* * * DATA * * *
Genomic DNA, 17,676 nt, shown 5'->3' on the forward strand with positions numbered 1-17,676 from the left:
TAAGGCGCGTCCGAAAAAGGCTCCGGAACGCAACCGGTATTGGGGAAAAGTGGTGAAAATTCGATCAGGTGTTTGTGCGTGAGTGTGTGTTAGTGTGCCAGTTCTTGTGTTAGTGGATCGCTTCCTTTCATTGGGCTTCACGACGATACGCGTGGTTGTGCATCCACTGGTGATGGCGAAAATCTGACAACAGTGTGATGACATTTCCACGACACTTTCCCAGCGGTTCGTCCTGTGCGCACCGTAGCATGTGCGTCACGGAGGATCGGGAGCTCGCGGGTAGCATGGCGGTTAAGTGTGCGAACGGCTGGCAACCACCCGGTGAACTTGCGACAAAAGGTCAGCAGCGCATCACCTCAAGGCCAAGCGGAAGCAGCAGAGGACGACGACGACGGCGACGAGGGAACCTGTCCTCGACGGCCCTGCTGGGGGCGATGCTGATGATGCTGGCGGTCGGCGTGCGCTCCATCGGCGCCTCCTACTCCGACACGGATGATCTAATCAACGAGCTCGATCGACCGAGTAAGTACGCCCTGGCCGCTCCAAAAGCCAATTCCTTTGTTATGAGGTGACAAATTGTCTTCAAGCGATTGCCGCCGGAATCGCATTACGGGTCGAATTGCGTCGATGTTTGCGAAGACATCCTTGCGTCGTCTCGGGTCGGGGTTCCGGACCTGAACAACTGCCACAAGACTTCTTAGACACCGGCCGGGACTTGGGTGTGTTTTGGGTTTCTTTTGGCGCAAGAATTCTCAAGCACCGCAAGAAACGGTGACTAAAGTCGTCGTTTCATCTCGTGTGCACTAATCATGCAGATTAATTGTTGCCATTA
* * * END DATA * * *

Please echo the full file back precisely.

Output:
Genomic DNA, 17,676 nt, shown 5'->3' on the forward strand with positions numbered 1-17,676 from the left:
TAAGGCGCGTCCGAAAAAGGCTCCGGAACGCAACCGGTATTGGGGAAAAGTGGTGAAAATTCGATCAGGTGTTTGTGCGTGAGTGTGTGTTAGTGTGCCAGTTCTTGTGTTAGTGGATCGCTTCCTTTCATTGGGCTTCACGACGATACGCGTGGTTGTGCATCCACTGGTGATGGCGAAAATCTGACAACAGTGTGATGACATTTCCACGACACTTTCCCAGCGGTTCGTCCTGTGCGCACCGTAGCATGTGCGTCACGGAGGATCGGGAGCTCGCGGGTAGCATGGCGGTTAAGTGTGCGAACGGCTGGCAACCACCCGGTGAACTTGCGACAAAAGGTCAGCAGCGCATCACCTCAAGGCCAAGCGGAAGCAGCAGAGGACGACGACGACGGCGACGAGGGAACCTGTCCTCGACGGCCCTGCTGGGGGCGATGCTGATGATGCTGGCGGTCGGCGTGCGCTCCATCGGCGCCTCCTACTCCGACACGGATGATCTAATCAACGAGCTCGATCGACCGAGTAAGTACGCCCTGGCCGCTCCAAAAGCCAATTCCTTTGTTATGAGGTGACAAATTGTCTTCAAGCGATTGCCGCCGGAATCGCATTACGGGTCGAATTGCGTCGATGTTTGCGAAGACATCCTTGCGTCGTCTCGGGTCGGGGTTCCGGACCTGAACAACTGCCACAAGACTTCTTAGACACCGGCCGGGACTTGGGTGTGTTTTGGGTTTCTTTTGGCGCAAGAATTCTCAAGCACCGCAAGAAACGGTGACTAAAGTCGTCGTTTCATCTCGTGTGCACTAATCATGCAGATTAATTGTTGCCATTA